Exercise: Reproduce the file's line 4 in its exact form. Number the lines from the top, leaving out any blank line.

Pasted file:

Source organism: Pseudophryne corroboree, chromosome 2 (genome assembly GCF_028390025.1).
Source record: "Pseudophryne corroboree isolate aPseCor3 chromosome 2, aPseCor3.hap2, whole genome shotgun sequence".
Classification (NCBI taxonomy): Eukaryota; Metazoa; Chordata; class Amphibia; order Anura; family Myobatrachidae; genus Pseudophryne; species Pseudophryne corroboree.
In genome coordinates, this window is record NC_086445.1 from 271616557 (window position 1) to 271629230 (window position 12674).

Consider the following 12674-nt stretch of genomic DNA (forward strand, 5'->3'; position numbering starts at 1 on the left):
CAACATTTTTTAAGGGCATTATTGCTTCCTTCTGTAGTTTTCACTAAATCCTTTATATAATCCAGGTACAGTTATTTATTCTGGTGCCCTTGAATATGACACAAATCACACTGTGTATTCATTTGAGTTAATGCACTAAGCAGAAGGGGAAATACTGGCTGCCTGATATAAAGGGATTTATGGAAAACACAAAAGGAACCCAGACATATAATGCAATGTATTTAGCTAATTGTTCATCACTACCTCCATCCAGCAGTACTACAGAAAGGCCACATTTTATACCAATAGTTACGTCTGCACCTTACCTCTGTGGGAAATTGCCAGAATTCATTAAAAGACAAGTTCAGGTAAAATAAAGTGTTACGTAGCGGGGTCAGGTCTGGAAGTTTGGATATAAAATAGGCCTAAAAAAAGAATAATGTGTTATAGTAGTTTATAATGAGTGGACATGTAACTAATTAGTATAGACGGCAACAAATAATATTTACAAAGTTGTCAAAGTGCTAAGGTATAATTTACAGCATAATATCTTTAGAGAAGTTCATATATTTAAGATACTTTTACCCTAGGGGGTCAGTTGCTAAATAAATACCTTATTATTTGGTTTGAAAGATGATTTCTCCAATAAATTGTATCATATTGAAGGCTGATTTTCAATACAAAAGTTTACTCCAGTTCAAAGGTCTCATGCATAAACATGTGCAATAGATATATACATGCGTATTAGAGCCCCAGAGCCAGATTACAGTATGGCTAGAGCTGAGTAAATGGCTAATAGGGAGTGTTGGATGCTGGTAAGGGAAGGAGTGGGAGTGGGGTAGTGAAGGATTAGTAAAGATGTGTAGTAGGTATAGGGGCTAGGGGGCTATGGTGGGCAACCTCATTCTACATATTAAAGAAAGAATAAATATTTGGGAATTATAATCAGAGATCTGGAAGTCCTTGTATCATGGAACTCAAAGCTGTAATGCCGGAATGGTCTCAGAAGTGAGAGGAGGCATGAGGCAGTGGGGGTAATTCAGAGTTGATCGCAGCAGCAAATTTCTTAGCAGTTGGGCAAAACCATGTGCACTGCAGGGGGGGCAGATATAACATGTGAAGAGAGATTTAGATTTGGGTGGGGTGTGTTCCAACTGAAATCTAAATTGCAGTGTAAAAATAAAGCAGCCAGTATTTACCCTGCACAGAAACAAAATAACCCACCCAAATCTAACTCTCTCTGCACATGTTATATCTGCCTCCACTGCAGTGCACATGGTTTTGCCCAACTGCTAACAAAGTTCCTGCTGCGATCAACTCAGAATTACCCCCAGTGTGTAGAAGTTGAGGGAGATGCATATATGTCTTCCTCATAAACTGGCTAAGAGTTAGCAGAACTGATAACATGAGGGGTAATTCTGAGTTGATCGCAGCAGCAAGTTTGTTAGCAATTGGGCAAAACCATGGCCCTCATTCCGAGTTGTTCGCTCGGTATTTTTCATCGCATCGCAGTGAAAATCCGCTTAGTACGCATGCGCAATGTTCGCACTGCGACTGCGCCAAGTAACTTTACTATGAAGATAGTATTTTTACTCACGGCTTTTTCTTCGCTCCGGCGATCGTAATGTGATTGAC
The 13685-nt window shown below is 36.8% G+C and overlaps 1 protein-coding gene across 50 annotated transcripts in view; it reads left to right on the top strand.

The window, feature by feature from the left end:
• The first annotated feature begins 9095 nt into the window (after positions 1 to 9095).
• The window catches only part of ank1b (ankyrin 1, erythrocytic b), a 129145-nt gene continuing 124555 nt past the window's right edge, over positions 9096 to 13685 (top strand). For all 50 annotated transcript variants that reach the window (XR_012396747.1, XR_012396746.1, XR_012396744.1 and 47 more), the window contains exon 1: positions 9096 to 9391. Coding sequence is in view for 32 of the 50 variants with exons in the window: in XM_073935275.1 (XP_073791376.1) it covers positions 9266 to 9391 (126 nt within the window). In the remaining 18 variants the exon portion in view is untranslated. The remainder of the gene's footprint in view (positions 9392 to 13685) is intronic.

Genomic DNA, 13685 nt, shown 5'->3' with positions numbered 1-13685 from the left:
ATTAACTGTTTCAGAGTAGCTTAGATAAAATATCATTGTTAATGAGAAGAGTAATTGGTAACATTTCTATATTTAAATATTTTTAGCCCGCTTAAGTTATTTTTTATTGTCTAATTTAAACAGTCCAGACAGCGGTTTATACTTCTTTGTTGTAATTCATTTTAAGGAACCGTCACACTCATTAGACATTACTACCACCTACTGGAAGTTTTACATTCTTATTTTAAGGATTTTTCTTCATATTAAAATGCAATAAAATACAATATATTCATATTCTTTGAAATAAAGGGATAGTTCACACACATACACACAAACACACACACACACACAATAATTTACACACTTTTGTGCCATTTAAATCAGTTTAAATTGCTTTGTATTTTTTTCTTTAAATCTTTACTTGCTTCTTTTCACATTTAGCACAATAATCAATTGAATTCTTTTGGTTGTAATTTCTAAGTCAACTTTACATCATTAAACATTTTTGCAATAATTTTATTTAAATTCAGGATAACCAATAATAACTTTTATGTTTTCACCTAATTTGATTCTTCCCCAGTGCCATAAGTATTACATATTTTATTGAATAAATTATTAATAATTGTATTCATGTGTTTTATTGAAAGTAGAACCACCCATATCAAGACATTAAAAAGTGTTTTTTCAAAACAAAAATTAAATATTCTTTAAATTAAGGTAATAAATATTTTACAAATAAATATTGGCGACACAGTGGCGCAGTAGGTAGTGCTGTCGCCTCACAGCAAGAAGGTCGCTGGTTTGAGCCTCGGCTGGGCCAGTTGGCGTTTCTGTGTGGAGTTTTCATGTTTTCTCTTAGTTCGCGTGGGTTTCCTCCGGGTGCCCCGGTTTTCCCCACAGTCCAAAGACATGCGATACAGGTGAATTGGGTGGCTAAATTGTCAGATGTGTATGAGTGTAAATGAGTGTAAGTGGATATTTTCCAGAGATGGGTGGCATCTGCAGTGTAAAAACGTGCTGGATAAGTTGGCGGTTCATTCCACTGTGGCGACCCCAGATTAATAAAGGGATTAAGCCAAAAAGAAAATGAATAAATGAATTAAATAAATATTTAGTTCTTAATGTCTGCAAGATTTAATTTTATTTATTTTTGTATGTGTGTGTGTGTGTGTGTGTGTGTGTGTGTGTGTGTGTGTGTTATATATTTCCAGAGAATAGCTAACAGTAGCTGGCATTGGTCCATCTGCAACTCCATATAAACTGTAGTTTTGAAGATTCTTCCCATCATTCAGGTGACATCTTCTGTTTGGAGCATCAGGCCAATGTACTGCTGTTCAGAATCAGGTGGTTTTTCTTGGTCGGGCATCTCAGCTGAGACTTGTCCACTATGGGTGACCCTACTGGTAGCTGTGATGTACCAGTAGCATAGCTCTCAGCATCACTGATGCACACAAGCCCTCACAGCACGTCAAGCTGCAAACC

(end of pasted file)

In genome coordinates, this window is record NC_086445.1 from 271616557 (window position 1) to 271629230 (window position 12674).